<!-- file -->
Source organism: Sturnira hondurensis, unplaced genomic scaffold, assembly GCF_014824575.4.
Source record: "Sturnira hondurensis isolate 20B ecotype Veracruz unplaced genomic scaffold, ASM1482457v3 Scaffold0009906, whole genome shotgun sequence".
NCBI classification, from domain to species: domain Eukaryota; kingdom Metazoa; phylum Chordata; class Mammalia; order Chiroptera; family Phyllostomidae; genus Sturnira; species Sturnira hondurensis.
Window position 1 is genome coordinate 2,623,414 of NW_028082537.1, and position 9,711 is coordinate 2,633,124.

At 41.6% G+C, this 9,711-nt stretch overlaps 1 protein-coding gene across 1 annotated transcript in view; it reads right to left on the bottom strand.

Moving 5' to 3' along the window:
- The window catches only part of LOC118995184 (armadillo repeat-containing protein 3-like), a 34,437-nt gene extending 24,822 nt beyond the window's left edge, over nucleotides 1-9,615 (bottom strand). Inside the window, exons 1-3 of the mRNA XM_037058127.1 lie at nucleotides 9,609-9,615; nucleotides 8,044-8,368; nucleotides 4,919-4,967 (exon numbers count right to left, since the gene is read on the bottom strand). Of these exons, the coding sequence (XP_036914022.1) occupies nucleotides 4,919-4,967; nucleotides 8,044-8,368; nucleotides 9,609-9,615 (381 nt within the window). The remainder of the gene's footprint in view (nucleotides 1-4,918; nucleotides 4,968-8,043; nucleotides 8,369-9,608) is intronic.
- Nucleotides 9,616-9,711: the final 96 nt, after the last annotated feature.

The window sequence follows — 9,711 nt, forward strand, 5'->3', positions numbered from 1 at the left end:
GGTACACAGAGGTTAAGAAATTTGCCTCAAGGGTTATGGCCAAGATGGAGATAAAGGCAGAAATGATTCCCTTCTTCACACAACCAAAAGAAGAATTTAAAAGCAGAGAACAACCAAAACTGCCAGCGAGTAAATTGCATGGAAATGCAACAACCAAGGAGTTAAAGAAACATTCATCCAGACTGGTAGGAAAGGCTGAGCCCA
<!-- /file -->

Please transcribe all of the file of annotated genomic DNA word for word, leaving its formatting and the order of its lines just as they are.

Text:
Source organism: Sturnira hondurensis, unplaced genomic scaffold, assembly GCF_014824575.4.
Source record: "Sturnira hondurensis isolate 20B ecotype Veracruz unplaced genomic scaffold, ASM1482457v3 Scaffold0009906, whole genome shotgun sequence".
NCBI classification, from domain to species: domain Eukaryota; kingdom Metazoa; phylum Chordata; class Mammalia; order Chiroptera; family Phyllostomidae; genus Sturnira; species Sturnira hondurensis.
Window position 1 is genome coordinate 2,623,414 of NW_028082537.1, and position 9,711 is coordinate 2,633,124.

At 41.6% G+C, this 9,711-nt stretch overlaps 1 protein-coding gene across 1 annotated transcript in view; it reads right to left on the bottom strand.

Moving 5' to 3' along the window:
- The window catches only part of LOC118995184 (armadillo repeat-containing protein 3-like), a 34,437-nt gene extending 24,822 nt beyond the window's left edge, over nucleotides 1-9,615 (bottom strand). Inside the window, exons 1-3 of the mRNA XM_037058127.1 lie at nucleotides 9,609-9,615; nucleotides 8,044-8,368; nucleotides 4,919-4,967 (exon numbers count right to left, since the gene is read on the bottom strand). Of these exons, the coding sequence (XP_036914022.1) occupies nucleotides 4,919-4,967; nucleotides 8,044-8,368; nucleotides 9,609-9,615 (381 nt within the window). The remainder of the gene's footprint in view (nucleotides 1-4,918; nucleotides 4,968-8,043; nucleotides 8,369-9,608) is intronic.
- Nucleotides 9,616-9,711: the final 96 nt, after the last annotated feature.

The window sequence follows — 9,711 nt, forward strand, 5'->3', positions numbered from 1 at the left end:
GGTACACAGAGGTTAAGAAATTTGCCTCAAGGGTTATGGCCAAGATGGAGATAAAGGCAGAAATGATTCCCTTCTTCACACAACCAAAAGAAGAATTTAAAAGCAGAGAACAACCAAAACTGCCAGCGAGTAAATTGCATGGAAATGCAACAACCAAGGAGTTAAAGAAACATTCATCCAGACTGGTAGGAAAGGCTGAGCCCA